When people — and by people we mean guys like Kevin Durant and Chris Bosh — say the Lakers have the best roster “on paper” they are saying it’s one thing to have talent on the roster and it’s another thing to make it work in games.
But before we know if the Lakers can make it work, they have to get all the talent on the court together. And we don’t know when that is going to happen.
Our man Mike Trudell of Lakers.com put together an update on when players are going to be working out at the team facility (Metta World Peace already is) and on the subject of Dwight Howard the news is there is no news.
Dwight Howard is currently doing his therapy/rehabilitation from back surgery at a facility in the Westwood/Century City area of L.A. At some point, he will transition over to working with Lakers head athletic trainer Gary Vitti, the team’s head physical therapist Dr. Judy Seto and the rest of Vitti’s staff (a time has not yet been set). Lakers spokesman John Black said Howard will not be doing any basketball/weight workouts until he’s cleared medically, and that there is no target date for any of that at this point.
At his introductory press conference Howard said it was possible he’d miss the start of the season. Sure sounds like it here.
It is going to take a little time for the Lakers stars to adjust to each other and the hybrid Princeton offense the team will run. How does Steve Nash run the offense, will Kobe work more off the ball, how does Pau Gasol fit in the offense? All of which likely means a slower start than some of the other elite teams and an adjustment period whenever Howard does arrive.
But for the Lakers it’s not about the start. It’s about how they are playing in March, April and beyond.
With so much focus in recent weeks being on NBA players speaking out on social issues, it’s worth remembering that Kareem Abdul-Jabbar has been one of the most vocal athletes in America on these things for decades. The Hall of Fame and all-time leading scorer in NBA history addressed the Democratic National Convention on Thursday evening, urging voters to vote for Hillary Clinton in November, and opened his remarks by introducing himself as Michael Jordan, because “Donald Trump couldn’t tell the difference.”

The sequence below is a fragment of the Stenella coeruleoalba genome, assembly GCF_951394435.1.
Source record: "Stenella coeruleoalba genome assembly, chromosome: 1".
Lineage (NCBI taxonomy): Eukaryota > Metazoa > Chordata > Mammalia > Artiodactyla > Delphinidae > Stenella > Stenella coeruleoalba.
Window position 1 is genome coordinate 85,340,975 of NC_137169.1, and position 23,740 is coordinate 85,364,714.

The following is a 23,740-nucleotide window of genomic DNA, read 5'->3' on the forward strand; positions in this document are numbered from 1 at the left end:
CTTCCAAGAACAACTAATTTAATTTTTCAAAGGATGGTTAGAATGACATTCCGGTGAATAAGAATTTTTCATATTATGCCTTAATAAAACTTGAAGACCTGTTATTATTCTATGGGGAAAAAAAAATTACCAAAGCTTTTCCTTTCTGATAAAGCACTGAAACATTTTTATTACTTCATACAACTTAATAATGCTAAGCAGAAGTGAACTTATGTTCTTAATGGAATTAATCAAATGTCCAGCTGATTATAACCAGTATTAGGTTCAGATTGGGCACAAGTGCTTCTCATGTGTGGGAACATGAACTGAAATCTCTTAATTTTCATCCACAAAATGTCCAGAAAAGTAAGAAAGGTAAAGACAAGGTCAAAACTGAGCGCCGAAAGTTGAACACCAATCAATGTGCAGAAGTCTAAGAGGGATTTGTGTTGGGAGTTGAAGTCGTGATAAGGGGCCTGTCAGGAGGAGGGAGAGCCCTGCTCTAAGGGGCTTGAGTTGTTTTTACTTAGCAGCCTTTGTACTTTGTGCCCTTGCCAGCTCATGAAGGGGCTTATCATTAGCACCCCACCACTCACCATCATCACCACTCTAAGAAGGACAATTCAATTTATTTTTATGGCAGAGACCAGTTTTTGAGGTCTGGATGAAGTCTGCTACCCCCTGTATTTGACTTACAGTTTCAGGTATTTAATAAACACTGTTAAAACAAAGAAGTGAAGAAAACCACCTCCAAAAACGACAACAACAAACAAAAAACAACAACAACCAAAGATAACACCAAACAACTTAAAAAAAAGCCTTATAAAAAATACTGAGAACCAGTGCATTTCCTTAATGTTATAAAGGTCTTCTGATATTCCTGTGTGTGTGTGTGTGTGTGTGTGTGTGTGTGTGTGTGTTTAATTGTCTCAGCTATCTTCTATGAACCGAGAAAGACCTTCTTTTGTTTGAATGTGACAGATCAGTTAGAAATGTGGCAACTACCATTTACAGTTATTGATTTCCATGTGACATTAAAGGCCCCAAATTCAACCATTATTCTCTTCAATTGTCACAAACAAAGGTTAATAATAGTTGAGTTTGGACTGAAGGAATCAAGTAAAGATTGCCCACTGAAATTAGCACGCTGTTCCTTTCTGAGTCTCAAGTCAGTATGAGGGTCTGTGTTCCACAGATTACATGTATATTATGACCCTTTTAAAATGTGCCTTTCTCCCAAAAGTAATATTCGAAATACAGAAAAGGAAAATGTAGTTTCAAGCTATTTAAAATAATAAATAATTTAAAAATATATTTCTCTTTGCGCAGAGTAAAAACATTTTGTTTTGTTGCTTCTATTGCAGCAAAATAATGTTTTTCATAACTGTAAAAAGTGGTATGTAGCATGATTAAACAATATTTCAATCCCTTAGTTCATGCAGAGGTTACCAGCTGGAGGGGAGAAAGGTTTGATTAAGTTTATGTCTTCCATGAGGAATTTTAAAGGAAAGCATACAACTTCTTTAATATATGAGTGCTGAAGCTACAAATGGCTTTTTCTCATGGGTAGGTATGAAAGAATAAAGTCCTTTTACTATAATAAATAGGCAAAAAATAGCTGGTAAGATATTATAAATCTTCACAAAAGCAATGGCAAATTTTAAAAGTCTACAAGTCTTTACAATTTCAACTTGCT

You can watch the video of his speech below:
In the weeks since Kevin Durant announced he was signing with the Golden State Warriors, we have yet to hear Russell Westbrook speak on his former teammate’s decision. This week, ESPN.com’s Royce Young indicated in a podcast interview that Durant was telling Westbrook and others in the days leading up to his decision that he was coming back to Oklahoma City. He later walked back his report, saying he misspoke. On Thursday, Durant himself told The Vertical‘s Shams Charania that he never said any such thing, or misled Westbrook or anyone else about his intentions.
“It’s false,” Durant told The Vertical on Thursday. “I didn’t say that – words about me telling Russell or Nick that I would stay or leave never came out of my mouth. We met as teammates, but no promises came out of it. In this day and age, I can’t control anything people claim out there. Someone can go out and say something random right now, and people will believe it.
“I never told Russell or Nick [Collison], ‘All right, guys, I’m coming back to the Thunder’ – and then a week later, I decide not to. Never happened. I don’t operate like that. I heard people say that story, but it’s not the truth.”
So that settles that.
CHICAGO (AP) The Chicago Bulls have signed guard Spencer Dinwiddie.
The Bulls acquired Dinwiddie in a trade with Detroit last month and waived him three weeks ago. He spent two years with the Pistons and appeared in 12 games last season, averaging 4.8 points and 13.3 minutes.
The Bulls announced the move Thursday.